"Use of DMPA IM and Sayana Press is associated with decreased bone mineral density (BMD). Most studies have found that women lose BMD while using DMPA but regain all or partial BMD after discontinuation. It is not known whether DMPA use among adolescents affects peak bone mass levels or whether adult women with a long duration of DMPA use can regain BMD to baseline levels before menopause. The relationship between DMPA-associated changes in BMD during the reproductive years and future fracture risk is unknown." PATH Frequently asked questions about Sayana Press 2016, Pg 5.

  • 20.
    • "Rates of decrease of BMD were not statistically significantly different in the DMPA‑SC and DMPA‑IM intervention groups after up to 3 years of use in the comparative trial; during this period, 55.6% (35/63) of DMPA‑SC recipients and 51.9% (28/54) of DMPA‑IM recipients had decreases of at least 5% in total hip BMD from baseline." UK NICE DMPA-SC evidence summary 2014
    • "Over the 3 years of this study, changes from baseline in total hip and lumbar spine BMD were generally similar in the DMPA-SC and DMPA-IM groups, with somewhat smaller decreases observed in the DMPA-SC group during the first 2 years and smaller decreases observed in the DMPA-IM group during Year 3 among those participants who continued to receive DMPA. The between-group comparisons were not statistically significantly different at any time point, with the exception of percent change in lumbar spine BMD at the end of Year 1, which was significantly smaller in the DMPA-SC group (p=.021). The BMD results for the lumbar spine suggest that most bone loss occurred during the first 2 years of DMPA use, with relatively little additional loss beyond 2 years." Kaunitz et al. 2009, Pg 14.
  • 21.
    • eMC SPC Sayana Press 2016:
      • "In adolescents, use of SAYANA PRESS is only indicated when other contraceptive methods are considered unsuitable or unacceptable, due to unknown long-term effects of bone loss associated with SAYANA PRESS during the critical period of bone accretion (see section 4.4)."
      • "In women of all ages, careful re-evaluation of the risks and benefits of treatment should be carried out in those who wish to continue use for more than 2 years. In particular, in women with significant lifestyle and/or medical risk factors for osteoporosis, other methods of contraception should be considered prior to use of SAYANA PRESS."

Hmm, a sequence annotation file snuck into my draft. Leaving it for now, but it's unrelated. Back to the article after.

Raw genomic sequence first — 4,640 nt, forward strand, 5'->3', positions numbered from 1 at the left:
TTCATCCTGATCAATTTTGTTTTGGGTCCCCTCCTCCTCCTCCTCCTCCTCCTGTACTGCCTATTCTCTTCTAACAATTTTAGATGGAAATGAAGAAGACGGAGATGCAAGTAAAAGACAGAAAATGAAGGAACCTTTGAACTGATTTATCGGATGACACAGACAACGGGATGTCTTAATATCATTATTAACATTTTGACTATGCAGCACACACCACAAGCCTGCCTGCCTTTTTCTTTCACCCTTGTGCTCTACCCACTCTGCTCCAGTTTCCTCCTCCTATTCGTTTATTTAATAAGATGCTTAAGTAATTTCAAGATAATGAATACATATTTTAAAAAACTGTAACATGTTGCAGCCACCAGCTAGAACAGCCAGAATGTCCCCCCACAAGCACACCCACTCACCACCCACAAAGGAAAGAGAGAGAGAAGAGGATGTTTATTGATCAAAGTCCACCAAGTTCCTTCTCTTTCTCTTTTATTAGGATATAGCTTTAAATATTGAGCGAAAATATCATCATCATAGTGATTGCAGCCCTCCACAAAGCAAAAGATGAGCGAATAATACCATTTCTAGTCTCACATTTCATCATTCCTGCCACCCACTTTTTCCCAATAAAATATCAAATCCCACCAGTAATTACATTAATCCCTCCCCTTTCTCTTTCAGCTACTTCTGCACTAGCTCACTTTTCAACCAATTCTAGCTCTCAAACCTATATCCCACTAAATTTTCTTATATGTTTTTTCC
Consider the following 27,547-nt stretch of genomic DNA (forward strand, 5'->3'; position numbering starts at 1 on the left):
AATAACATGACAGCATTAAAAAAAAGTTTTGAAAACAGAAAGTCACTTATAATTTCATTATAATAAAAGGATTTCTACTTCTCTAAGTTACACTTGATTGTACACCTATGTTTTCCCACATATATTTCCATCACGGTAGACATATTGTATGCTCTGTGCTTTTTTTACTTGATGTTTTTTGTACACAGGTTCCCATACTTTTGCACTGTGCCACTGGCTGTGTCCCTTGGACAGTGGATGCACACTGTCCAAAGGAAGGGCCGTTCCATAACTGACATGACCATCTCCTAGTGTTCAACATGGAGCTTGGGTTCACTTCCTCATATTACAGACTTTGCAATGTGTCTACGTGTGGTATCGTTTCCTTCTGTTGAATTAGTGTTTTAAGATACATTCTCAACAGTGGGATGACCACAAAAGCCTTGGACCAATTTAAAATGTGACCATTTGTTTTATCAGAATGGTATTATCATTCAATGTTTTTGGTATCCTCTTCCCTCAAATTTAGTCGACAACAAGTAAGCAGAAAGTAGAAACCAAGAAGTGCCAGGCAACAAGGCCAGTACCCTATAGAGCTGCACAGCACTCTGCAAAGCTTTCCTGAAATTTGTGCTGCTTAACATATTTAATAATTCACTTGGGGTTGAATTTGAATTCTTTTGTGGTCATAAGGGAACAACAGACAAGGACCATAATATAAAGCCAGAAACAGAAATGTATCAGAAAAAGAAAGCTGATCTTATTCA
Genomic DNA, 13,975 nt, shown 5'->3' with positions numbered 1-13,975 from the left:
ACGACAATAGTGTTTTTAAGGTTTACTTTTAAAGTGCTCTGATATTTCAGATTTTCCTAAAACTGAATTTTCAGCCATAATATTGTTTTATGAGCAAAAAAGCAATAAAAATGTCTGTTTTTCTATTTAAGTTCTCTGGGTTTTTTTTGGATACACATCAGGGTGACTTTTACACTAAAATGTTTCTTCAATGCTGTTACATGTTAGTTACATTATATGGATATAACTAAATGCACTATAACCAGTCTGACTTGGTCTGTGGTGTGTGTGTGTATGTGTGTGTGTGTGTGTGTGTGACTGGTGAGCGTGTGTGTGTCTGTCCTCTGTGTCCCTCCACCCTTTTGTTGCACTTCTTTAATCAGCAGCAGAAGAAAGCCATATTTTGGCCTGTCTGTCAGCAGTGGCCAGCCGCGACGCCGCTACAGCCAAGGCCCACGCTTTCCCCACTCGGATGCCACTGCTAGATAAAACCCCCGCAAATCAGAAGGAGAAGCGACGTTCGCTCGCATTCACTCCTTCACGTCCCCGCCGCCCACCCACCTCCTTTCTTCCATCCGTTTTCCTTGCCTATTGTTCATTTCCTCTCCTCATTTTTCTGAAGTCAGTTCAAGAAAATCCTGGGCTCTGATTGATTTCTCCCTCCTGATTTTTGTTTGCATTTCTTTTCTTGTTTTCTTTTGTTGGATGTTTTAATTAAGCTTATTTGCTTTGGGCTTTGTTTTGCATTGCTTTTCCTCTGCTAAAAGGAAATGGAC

• "For women aged 18 to 45 years of age, there should be no restrictions on the use of DMPA, including no restrictions on the duration of its use (Medical eligibility criteria [MEC] Category 1). Among adolescents (menarche to <18 years) and women over 45 years, the advantages of using DMPA generally outweigh the theoretical safety concerns regarding fracture risk (MEC Category 2)." WHO Statement on Depot-medroxyprogesterone acetate (DMPA) 2015, Pg 2.
  • 22.

    WHO Statement on Depot-medroxyprogesterone acetate (DMPA) 2015

    • "The WHO Guideline Development Group in March 2014 noted that some studies suggested that women using progestogen-only injectable contraception may be at increased risk of HIV acquisition. It also noted that other studies had found no such association. However, all available studies had important methodological limitations, hindering their interpretation. Moreover, the public health impact of any such association would depend upon the local context, including rates of injectable contraceptive use, maternal death, and HIV prevalence. These issues must be considered when adapting guidelines to local contexts." Pg 1.
    • "There are no restrictions on the use of hormonal contraceptives, including DMPA for women at high risk of HIV (MEC Category 1)." Pg 2.
    • "There is no evidence of a causal association between DMPA use and an increase in women’s risk of HIV acquisition." Pg 2.
  • 23.

    "Sayana® Press, a new formulation and presentation of progestin-only injectable contraception, was designed to overcome many of the barriers for women to access family planning. The three-month, progestin-only injectable contraceptive is packaged in the Uniject™ injection system–a small, all-in-one, pre-filled device. The simplified delivery and training to use Sayana® Press means it can expand geographic access and reach new users through pharmacists and community health workers, where authorized by local health authorities.
    "Our solutions enable the use of family planning methods, including injectables, within the context of informed choice. In addition to marketing contraceptives to consumers, we train service providers in family planning counseling and method administration, including community-based distribution of injectables and other short-acting methods as authorized by local health authorities. Our medical detailers visit service providers at their workplaces to learn what information and support they need to offer a broad method mix."
    PSI Injectable Contraception

  • 24.

    "Effectiveness and cost-effectiveness studies in Senegal and Uganda in 2016–2017 will assess whether women who self-inject with Sayana Press continue using injectable contraceptives longer than women who receive intramuscular DMPA (DMPA IM) injections from a provider. This information, along with data that measure the relative costs of these two approaches, will be analyzed to establish the effectiveness and cost-effectiveness of self-injected Sayana Press compared to provider-administered DMPA IM." PATH Sayana Press self-injection research 2016, Pg 2

  • 25.

    We referenced the following DCP3 chapters:

  • 26.

    We referenced UK NICE DMPA-SC evidence summary 2014 and UK NICE Long-acting reversible contraception: Full guideline 2013

  • 27.

    We referenced PATH Frequently asked questions about Sayana Press 2016, PATH Monitoring Sayana Press pilot introduction summary 2016, PATH Sayana Press self-injection research 2016, and PATH Sayana Press introduction and research

  • 28.

    We reviewed, but did not cite, the Cochrane review Draper et al. 2006